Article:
Jelly_dye_x3

Place this 3 bowl extravaganza into the microwave. Turn microwave on High for 3 minutes.

Jelly_dye_microwave

If there are some white spots that you want coloured, used gloved hands or tongs to squeeze the white yarn through the colour solutions gently and repeat the 3 minutes the in the microwave. Remove yarn and bowls from microwave carefully. (Don’t scald yourself) Let them cool, then gently pick the yarn up without tangling, very gently squeeze out the excess jelly liquid then place it in plenty of warm water. The water should be bath water temperature.

Soak for 5 min or so. Gently remove, very gently wring dry (or roll in a towel) and hang to dry. Repeat the rinse process if there is remaining jelly smells or any stickiness.

Jelly_dye_tweed

See how the Tamara yarn creates a tweedy effect. This is one strand of superwash wool which take dye up faster and has a stronger intensity, and 2 strands of non superwash wool, which absorbs slightly less colour.

I then prepared the Anna yarn the same way then placed it in a bowl with some warm water. I wanted to achieve a slightly variegated effect, so I poured the colour solution into the middle of the yarn in the bowl, and did not mix it. Then placed in Microwave for 3 min. Allow to cool and rinse as for the other yarn. 

Jelly_dye_blue
Jelly_dye_blue1

Once the yarn is dry, wind into a ball and use for your favourite project. Happy Jelly Dyeing!

I will ask Salihan which yarn she prefers for her baby, and the other yarn is destined to be a new pair of socks. Stay in touch for step by step sock knitting instructions using the yarns you have dyed!

Jelly_dye_on_rack

General Notes:

Be careful not to scald yourself

Wear gloves for protection

Handle the yarn gently as agitation or rapid temperature changes can cause the yarn to felt.

The colour effects are dependent on amount of colour to amount of yarn and the method of application of the colour. Saturated colours require more colouring agent. More on this in a future post.

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Easter is just a hop away!

Crochet Easter Bunny

Look who’s popped over to say hello today. It’s Miss Bunny. *waves* She’s very excited because Easter is just a hop and a skip away. She was looking for chocolate Easter eggs and got stuck in the fruit bowl. Silly girl. I helped her out of course.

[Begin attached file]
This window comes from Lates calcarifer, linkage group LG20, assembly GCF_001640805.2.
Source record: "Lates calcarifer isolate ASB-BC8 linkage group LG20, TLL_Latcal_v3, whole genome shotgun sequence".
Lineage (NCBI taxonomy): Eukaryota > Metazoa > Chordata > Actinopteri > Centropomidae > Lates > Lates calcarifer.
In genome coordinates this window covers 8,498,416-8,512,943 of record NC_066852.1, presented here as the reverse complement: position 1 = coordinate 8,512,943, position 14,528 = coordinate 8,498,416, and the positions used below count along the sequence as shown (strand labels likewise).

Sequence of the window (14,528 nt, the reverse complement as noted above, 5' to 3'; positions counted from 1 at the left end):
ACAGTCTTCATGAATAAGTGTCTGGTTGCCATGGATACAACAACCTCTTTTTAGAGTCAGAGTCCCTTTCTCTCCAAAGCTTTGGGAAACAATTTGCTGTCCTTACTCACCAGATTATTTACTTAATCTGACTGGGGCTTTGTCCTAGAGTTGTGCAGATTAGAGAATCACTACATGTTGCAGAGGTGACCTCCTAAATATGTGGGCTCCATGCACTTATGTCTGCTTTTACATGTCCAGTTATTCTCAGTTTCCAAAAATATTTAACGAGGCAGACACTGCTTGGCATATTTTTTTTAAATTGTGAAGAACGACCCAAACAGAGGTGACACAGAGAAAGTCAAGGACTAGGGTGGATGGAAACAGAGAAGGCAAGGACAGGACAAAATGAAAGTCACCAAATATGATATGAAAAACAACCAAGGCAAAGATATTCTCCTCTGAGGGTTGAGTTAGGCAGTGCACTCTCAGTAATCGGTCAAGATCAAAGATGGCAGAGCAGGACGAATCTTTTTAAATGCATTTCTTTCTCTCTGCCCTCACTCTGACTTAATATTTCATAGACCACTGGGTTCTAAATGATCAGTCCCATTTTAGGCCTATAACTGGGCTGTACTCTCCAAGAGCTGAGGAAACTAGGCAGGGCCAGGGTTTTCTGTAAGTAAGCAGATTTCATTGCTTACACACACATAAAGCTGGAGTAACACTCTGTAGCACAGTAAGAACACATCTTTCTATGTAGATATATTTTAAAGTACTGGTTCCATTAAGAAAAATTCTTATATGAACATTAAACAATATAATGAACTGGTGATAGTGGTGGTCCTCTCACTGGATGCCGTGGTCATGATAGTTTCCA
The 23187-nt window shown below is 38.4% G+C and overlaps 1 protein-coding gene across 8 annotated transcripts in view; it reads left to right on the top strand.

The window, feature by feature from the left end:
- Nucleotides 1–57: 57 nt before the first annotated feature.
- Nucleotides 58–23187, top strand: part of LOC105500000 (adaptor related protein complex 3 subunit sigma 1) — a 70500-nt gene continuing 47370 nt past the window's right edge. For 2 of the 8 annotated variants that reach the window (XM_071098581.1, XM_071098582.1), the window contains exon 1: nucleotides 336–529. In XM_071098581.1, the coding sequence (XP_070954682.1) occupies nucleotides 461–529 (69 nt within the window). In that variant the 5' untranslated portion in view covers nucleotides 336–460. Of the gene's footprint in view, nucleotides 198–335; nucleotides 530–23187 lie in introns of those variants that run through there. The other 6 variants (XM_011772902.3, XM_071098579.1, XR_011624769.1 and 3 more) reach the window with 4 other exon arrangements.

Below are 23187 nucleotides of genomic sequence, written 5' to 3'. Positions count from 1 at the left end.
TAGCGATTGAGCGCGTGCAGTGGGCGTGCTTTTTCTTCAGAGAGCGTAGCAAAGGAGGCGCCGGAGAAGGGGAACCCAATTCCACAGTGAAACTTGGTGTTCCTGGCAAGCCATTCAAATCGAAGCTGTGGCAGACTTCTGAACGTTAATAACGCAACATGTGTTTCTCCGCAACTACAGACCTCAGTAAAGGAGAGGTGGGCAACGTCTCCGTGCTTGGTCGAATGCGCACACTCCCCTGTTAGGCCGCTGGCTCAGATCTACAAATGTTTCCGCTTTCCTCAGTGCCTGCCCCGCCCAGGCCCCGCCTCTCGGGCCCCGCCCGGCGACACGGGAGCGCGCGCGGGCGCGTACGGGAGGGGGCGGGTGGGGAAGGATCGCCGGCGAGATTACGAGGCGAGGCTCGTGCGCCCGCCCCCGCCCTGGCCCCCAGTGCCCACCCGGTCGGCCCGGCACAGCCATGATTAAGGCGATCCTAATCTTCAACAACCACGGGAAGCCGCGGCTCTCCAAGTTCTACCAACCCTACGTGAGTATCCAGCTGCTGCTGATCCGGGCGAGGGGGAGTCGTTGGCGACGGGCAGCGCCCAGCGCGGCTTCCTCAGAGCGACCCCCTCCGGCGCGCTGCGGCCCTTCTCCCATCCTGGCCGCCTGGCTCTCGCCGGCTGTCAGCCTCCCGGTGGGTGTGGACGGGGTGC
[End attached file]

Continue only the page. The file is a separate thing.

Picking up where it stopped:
Crocher bunny and bear (sides)

She was looking high and low for the chocolate eggs when she felt someone following her. Who is behind you, Miss Bunny?

Crochet bear

Oh! It’s your beary good friend, Little Sleepy Bear. Hello cutie pie! Are you looking for chocolate Easter eggs too? *nods*

Crochet Bunny and bear

I hope both of you find those chocolate eggs. I’m sure there’s some around somewhere. 🙂

Crochet pattern: Crochet Spring Bunnies (It’s free!)
Yarn: EcoOrganic Cotton from Ecoyarns
Hook: 3.5mm (E)

 

Pssst…

I have pinned other great Easter craft ideas on my Easter Fun board.

Pinterest Easter Screen Shot

Don’t forget to follow me on Pinterest while you’re there! Have a good long weekend! 

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Lazy Weekend + Crocheting

Hi everyone! How was your weekend? It was a little cold and overcast around here. But I’m thankful for every drop of sunshine I can get on the weekends. I’m definitely not missing the rain.

Mt Ettalong

We had a quiet one and spent a little bit of time outdoors, just the hubby and I. We went bushwalking and strolled along the beach. The cool weather kept most families away but the die hard swimmers were not put off by the cold water and there were weekend fishermen along the rocks trying their luck. The café near the beach was, however, bustling with families having brunches and boy, the coffee aroma was so terribly tantalising! Although I do miss having a proper cup of coffee every weekend, I was good and stayed away. I already had my daily dose of caffeine that morning. 

Pearl Beach

Anyway, I had grand plans of showing you the Milo vest (pattern in Ravelry) I’ve been knitting on and off. I thought I would have it finished by now but I had a little problem with it and have lost interest in it. You see, I didn’t check my gauge. I intended the vest to be worn from newborn to 3 months but because of my lazines, the vest is too big! The chest size will suit a 6 month old and older. Argh!

Milo WIP